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October 23, 2018Jedidiah Esposito
I'm not a morning person. The only thought on my mind for the first several hours after waking up is getting my first cup of coffee. My wife (who is a bouncing ball of energy in the morning) sometimes tries to make conversation or ask questions about the day ahead.
“Do you have any meetings today?” she'd inquire from another room while fixing her hair, feeding the dog, and doing our taxes at the same time. Attempting to grind some coffee beans, I'd grunt or mumble a one-word reply.
Like me in the mornings, we all experience moments when conversation isn't necessary (or wanted). Sometimes complicated dialog can even get in the way, making simple tasks feel arduous.
The same is true whether we're speaking with someone we love or with a cloud-based voice service. In fact, when engaging with technology, many of us tend to have even less patience for the burdensome.
Not every Alexa skill needs to be conversational. There are thousands of skills available today that don't need dialog management, context switching, or many of the other advanced features available in the Alexa Skills Kit. This is because we only need the skill to perform a simple action based on simple information.
In my case, if there were an Alexa skill for making me coffee in the morning, I'd likely break down in tears if it responded to “Alexa, ask [skill] to make me coffee” with “Okay, I can make coffee with acidic or bitter notes, which flavor profile would you prefer?”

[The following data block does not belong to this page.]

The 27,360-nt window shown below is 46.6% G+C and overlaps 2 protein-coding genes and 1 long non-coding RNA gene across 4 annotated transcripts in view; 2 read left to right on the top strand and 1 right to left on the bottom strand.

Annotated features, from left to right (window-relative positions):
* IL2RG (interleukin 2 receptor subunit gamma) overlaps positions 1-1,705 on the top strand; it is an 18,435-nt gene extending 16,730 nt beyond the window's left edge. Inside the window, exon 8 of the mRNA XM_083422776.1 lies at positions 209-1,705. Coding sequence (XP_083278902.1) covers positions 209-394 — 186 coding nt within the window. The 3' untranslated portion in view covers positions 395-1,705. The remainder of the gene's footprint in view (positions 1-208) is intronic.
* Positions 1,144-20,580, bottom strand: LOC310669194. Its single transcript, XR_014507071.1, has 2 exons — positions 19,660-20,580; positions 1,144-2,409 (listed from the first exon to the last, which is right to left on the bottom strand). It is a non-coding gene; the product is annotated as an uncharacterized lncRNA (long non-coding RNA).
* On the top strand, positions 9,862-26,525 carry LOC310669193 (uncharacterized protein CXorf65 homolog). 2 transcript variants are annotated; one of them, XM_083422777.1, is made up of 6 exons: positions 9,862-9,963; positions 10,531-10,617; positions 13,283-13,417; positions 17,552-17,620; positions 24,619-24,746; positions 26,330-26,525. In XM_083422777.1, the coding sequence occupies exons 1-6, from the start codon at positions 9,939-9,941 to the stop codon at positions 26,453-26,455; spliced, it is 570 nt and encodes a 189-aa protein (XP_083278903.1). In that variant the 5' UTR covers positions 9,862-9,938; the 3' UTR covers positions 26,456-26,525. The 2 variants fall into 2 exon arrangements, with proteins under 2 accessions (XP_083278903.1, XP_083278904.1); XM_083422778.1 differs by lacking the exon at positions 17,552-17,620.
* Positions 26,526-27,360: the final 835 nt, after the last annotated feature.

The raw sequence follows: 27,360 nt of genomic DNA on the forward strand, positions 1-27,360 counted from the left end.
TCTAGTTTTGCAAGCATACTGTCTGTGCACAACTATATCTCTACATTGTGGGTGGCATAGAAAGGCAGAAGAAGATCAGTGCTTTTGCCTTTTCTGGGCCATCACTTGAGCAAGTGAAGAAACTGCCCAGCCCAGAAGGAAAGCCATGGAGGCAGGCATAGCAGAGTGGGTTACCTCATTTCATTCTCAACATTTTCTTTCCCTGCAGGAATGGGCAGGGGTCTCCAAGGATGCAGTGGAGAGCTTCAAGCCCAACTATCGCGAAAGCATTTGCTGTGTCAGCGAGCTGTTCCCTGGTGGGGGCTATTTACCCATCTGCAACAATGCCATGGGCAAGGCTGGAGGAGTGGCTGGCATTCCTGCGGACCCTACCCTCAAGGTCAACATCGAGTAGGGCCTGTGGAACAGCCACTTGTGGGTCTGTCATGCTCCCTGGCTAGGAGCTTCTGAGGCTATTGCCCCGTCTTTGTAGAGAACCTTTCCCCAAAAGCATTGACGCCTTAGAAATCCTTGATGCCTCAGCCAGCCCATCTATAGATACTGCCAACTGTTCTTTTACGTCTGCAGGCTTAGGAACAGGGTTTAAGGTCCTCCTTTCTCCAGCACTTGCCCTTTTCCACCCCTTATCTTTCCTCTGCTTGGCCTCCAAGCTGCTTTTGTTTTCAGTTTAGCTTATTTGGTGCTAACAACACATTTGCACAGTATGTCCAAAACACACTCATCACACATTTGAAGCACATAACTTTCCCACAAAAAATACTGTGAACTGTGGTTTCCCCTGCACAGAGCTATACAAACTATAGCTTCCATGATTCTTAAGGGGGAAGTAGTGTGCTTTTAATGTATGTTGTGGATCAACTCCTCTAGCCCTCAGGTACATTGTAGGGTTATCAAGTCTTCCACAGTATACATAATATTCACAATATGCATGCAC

However, there are many more situations where we want to convey more complex information to Alexa and want her to respond in a more nuanced way. In these instances, features like dialog management, context switching, memory, and conditional slot collection come in handy.
In my example, after I've survived the early morning, I often grab another coffee from the fancy cafe near my office. By this time, the context for my coffee desires has changed. My goal isn't to get caffeine into my bloodstream as quickly as possible, but rather to enjoy an expertly prepared cup.
Here, the barista asks appropriate questions to help narrow in on what it is I'm looking for. Maybe the beans are different today, or a new item has come on the menu that I'd like. Whatever (and however) I order, it always improves my experience when she remembers my preferences and takes them into account while speaking with me. Far from a burden, the barista's ability to converse with me is of great value and vastly improves my experience on my quest for the perfect cup.
Your Alexa skills can be just as engaging and helpful as my barista. Context is the key.
To decide whether your skill idea should be conversational, consider the four hallmarks of conversational design:
If the answer is “yes” to any of these questions, your skill idea will benefit from conversational design.
The Alexa Skills Kit provides developers and voice designers with an opportunity to take advantage of the latest breakthroughs in Alexa's understanding of conversation through advanced features and patterns like dialog management, context switching, conditional slot collection, and memory.
To help you learn when conversational features make sense and how you can ideate for conversation, we've launched a free, self-paced online course called Designing for Conversation. Dive into the course and get started with conversational design.
Bring your big idea to life with Alexa and earn perks through our milestone-based developer promotion. US developers, publish your first Alexa skill by October 31, 2018, and earn the new Echo Dot. Publish a skill for Alexa-enabled devices with screens and earn an Echo Spot. Publish a skill using the Gadgets Skill API and earn a 2-pack of Echo Buttons. If you're not in the US, check out our promotions in Canada, the UK, Germany, Japan, France, Australia, and India. Learn more about our promotion and start building today.